Charles Berton “Bert” Mulligan, a U.S. Marines veteran who fought in the World War II Battle of Iwo Jima, celebrates his 100th birthday Thursday.
Mulligan was part of the U.S. Marine Corps Third Division that took part in the 36-day battle to take the island of Iwo Jima from the Imperial Japanese Army in 1945.
A resident of Ridgeley, West Virginia, Mulligan spoke to the Times-News on Tuesday.
“I don’t feel like I’m 100 years old in my mind, but my body tells me otherwise,” Mulligan joked.
As for his secret to a long life, Mulligan said he used to say it was eating ramps and drinking ginger brandy.
“Now, I say it’s just living a good life,” he said. “I guess you could say my family keeps me going. I look forward to every day.”
Debbie Palmore, Mulligan’s daughter, said her father is doing well and would be seeing family and friends this week to celebrate his birthday.
“I’m so blessed to have this man as my dad,” Palmore said. “There are no words to describe my love for him and how I feel about him turning 100. It’s such an honor to still have him with us. Not only as my dad but as a Marine veteran who survived the horrors of Iwo Jima. There are not many of these men left who are most definitely the greatest generation.”
Mulligan spent 29 days fighting on the island. After a massive U.S. aerial bombardment, Marines were sent ashore to secure the island only to find Japanese soldiers were hidden underground in an elaborate system of bunkers, caves and tunnels.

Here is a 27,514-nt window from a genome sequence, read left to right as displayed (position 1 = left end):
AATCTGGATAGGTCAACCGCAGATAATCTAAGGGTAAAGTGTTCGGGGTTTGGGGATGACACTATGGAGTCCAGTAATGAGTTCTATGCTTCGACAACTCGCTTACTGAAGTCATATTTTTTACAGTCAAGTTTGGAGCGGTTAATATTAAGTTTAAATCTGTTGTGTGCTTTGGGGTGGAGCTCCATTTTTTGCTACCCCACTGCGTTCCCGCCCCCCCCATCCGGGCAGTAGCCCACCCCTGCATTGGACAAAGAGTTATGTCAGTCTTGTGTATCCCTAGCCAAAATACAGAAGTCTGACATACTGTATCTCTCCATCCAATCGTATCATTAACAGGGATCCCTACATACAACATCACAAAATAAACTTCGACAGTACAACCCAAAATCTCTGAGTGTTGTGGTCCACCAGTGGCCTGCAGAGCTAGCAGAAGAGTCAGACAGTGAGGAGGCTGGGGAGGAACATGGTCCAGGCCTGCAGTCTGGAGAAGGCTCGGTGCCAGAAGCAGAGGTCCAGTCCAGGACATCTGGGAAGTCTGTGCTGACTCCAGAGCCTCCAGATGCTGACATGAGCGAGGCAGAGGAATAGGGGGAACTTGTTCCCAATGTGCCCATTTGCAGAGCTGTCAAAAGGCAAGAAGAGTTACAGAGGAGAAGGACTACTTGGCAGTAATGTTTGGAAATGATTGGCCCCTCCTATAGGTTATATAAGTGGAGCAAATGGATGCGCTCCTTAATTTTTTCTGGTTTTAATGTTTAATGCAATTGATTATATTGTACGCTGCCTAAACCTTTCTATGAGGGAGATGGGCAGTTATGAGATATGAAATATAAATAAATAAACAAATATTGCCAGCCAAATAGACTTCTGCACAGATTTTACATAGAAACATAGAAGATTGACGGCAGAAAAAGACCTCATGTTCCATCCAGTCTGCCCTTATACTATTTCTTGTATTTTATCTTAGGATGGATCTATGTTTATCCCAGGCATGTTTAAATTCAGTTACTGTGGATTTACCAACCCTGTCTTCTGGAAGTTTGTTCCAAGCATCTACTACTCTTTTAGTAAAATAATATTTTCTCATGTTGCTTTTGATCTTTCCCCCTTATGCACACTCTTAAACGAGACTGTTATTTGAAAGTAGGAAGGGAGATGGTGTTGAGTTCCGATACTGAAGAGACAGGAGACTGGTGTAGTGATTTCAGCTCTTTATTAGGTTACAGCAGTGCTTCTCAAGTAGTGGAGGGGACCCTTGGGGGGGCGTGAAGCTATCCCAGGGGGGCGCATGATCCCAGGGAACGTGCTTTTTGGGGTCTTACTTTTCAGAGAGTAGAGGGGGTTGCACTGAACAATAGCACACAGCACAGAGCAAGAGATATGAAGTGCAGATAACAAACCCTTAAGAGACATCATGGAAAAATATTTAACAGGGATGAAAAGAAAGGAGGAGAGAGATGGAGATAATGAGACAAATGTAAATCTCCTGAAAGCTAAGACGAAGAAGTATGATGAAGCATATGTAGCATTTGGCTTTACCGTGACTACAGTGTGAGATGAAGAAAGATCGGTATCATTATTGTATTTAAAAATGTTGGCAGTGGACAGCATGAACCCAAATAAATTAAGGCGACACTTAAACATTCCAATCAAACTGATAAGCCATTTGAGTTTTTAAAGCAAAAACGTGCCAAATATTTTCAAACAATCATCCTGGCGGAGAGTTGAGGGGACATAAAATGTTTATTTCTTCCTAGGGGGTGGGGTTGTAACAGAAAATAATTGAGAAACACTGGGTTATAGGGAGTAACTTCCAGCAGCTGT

Mulligan was asked what he remembered most about the battle.
“Getting off of the landing craft onto the beach wondering how far I was going to get on that island,” he said. “It was very slow-moving crawling up the black sandy beach listening to the mortar shells hitting the low land right where we were headed. It was always on my mind that I might not make it off the island alive.”
Mulligan was featured on an episode of the “Mike Huckabee Show” in November 2018. He appeared as part of a special Veterans Day program that was aired on the Trinity Broadcasting Network.
During the 36-day battle on Iwo Jima, 6,821 Marines were killed and 19,217 wounded. Of all the casualties in the Pacific Theatre during the war, one-third took place there. A photo taken while six Marines raised the American flag on top of Mount Suribachi has become one of the most iconic images of World War II.
“We had to do it,” said Mulligan. “We needed the island bad. We needed it because we couldn’t make it to Japan without it.”
A private, Mulligan served with the 2nd Battalion, Bravo Co., 21st Regiment, part of the 3rd Marine Division from June 27, 1944, through December 15, 1945. He also participated in the battle for Guam. He is a member of the Gold Star Post 6452, Veterans of Foreign Wars in Ridgeley.
“We are so proud of him,” said Palmore. “That he is here today, it truly is a blessing.”
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